Swift Withdrawal of International Troops Sparks Widespread Fear in Afghanistan, Experts Tell Security Council, Sounding Alarm over Taliban Military Gains
Group Must Cut Ties with Terrorists, Foreign Minister Insists, Citing Recent Massacres of Schoolchildren, Vaccinators
Amid the swift withdrawal of troops by the United States and its allies from Afghanistan, the Taliban is flexing its military muscle to gain greater control of the country’s territory, speakers warned the Security Council in a videoconference meeting today, as one civil society leader urged members to help avert a “Rwanda-type genocide” in the conflict-plagued country.
“The Taliban’s advances are significant,” said Deborah Lyons, the Secretary-General’s Special Representative and Head of the United Nations Assistance Mission in Afghanistan (UNAMA), as she briefed the 15-member organ and introduced the latest report of the Secretary-General (document S/2021/570). Noting that more than 60 of Afghanistan’s roughly 370 districts have fallen to a Taliban military campaign since the beginning of May — some without resistance — she cautioned that the group is seizing area surrounding provincial capitals in an effort to position itself to take those centres once foreign forces are fully withdrawn.
She denounced the military campaign as running directly counter to recent statements by the head of the Taliban Political Commission, which pledged the group’s commitment to “forging ahead with the other sides in an atmosphere of mutual respect and reach an agreement”. Expressing hope that the stalled negotiations between the United States and the Taliban will accelerate through a conference in Istanbul in April, she nevertheless reported that the latter never officially responded to the invitation to the meeting. Meanwhile, UNAMA continues to work within the scope of its mandate and, in cooperation with Member States, to find ways to move forward the negotiations.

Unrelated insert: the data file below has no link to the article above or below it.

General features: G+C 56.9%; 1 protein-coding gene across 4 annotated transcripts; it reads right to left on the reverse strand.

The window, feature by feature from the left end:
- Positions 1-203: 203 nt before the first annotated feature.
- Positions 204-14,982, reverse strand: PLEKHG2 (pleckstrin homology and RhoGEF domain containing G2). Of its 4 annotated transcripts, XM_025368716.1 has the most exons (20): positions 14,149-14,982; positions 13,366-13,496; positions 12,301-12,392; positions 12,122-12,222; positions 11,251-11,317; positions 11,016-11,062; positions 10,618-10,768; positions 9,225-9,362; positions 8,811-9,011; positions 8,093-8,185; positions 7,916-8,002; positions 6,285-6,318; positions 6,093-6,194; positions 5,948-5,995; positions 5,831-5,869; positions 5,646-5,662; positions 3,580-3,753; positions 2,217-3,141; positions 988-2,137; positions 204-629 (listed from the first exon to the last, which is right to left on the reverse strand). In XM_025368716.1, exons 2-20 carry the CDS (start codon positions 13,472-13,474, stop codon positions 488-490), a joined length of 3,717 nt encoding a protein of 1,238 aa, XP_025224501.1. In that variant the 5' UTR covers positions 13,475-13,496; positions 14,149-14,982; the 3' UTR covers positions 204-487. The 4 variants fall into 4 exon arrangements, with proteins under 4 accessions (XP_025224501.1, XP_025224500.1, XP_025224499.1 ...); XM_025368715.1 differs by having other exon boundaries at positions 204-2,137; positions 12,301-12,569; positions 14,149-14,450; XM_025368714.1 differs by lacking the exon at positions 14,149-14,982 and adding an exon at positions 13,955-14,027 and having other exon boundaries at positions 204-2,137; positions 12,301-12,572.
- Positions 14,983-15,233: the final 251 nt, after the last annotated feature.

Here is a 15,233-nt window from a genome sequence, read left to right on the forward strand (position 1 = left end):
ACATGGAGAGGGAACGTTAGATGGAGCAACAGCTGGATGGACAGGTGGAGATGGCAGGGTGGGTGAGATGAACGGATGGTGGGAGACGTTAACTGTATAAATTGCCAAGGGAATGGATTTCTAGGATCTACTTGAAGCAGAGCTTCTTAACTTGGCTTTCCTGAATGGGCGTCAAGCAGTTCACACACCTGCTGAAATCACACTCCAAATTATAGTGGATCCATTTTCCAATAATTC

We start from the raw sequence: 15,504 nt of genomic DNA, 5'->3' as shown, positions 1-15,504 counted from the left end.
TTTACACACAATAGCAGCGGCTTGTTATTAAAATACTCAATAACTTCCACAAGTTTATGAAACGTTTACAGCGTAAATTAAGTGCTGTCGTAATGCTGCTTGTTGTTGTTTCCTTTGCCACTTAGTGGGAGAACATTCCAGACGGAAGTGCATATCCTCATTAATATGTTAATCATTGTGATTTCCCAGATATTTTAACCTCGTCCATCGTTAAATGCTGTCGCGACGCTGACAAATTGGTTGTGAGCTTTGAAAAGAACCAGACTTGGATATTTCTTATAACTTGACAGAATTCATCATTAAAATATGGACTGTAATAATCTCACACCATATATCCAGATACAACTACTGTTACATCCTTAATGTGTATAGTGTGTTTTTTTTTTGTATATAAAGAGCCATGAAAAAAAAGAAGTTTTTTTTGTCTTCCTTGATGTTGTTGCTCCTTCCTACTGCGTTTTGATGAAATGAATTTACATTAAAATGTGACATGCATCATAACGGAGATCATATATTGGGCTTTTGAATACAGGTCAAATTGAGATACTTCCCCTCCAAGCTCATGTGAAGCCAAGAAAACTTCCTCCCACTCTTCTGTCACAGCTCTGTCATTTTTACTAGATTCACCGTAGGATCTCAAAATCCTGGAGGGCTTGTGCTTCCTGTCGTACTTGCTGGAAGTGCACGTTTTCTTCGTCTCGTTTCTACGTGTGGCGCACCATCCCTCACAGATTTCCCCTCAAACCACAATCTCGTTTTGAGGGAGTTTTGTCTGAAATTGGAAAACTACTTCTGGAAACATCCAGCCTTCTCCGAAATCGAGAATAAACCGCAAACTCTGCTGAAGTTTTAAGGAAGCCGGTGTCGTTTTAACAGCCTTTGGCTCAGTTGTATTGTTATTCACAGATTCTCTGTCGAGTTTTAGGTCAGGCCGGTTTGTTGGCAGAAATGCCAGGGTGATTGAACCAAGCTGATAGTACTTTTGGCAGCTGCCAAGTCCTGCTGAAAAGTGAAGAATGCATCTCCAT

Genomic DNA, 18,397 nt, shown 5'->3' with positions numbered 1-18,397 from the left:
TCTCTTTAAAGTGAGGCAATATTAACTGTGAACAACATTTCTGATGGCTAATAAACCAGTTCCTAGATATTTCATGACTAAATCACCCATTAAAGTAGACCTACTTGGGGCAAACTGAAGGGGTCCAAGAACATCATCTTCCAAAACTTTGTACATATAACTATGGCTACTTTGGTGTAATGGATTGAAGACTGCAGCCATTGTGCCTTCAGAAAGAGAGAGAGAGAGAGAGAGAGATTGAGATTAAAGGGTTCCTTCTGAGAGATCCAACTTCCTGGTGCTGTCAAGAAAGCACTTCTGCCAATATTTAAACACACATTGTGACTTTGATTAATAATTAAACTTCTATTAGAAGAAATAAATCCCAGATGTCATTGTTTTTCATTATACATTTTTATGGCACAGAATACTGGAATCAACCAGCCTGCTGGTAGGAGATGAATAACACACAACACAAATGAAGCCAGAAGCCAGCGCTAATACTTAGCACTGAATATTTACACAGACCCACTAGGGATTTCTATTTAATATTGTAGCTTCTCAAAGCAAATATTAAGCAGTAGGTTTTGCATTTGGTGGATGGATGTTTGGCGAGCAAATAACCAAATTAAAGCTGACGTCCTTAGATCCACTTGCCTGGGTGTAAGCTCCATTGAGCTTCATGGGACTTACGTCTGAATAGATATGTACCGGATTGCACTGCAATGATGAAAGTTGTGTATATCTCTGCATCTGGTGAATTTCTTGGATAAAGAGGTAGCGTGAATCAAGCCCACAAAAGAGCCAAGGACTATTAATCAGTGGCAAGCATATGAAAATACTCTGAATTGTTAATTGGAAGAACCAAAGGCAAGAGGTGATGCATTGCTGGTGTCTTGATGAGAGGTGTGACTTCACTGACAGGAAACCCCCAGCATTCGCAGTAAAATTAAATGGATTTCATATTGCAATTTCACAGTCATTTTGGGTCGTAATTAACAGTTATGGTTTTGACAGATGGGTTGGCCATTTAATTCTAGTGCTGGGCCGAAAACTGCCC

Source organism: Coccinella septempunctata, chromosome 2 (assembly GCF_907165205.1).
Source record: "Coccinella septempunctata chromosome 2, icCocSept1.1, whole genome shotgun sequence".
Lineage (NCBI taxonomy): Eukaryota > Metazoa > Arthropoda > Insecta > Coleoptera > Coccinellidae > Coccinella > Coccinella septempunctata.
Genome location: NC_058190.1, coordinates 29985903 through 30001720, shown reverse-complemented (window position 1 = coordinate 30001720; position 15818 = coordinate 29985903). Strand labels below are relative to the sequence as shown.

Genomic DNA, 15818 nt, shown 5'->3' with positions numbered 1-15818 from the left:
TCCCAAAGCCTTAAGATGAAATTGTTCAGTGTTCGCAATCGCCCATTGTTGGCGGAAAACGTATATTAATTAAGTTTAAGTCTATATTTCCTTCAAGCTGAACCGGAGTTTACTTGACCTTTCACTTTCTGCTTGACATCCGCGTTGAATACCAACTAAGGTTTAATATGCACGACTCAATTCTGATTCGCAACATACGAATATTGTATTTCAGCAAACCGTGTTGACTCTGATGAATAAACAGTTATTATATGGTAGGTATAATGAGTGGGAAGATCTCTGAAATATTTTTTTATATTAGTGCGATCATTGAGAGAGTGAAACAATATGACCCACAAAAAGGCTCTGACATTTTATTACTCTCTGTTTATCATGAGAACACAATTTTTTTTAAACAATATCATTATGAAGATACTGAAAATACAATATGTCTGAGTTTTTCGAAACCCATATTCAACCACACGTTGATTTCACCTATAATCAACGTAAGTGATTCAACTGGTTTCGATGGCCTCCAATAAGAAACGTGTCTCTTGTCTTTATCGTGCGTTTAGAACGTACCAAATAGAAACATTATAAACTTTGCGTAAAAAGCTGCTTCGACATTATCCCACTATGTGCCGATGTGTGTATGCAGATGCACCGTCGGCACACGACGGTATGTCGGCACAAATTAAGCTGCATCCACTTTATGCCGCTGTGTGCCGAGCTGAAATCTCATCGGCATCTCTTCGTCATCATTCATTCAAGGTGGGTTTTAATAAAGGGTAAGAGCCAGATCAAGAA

Emphasizing that the April announcement that all international troops will be withdrawn in the coming months sent a seismic tremor through the Afghan political system, and society at large, she stressed: “The withdrawal decision was expected, but its speed — with the majority of troops already withdrawn — was not.” All actors have been forced to adjust to that new, rapidly unfolding reality. For their part, regional countries have been playing a crucial role in helping Afghanistan to stabilize and integrate more fully into the region. She called for further galvanizing the existing regional formats, including the Extended “Troika” of the United States, Russian Federation, China and Pakistan, to reinforce a political and peaceful path for Afghanistan.
“I have reassured Afghans that the United Nations will not abandon them and will stay the course,” she continued, underscoring that there is only one acceptable direction for Afghanistan — away from the battlefield and back to the negotiating table. The Council, with the support of regional countries, must do all it can to push the parties in that direction. Left to its own inertia, Afghanistan’s tragic history of conflict will only repeat itself, she warned.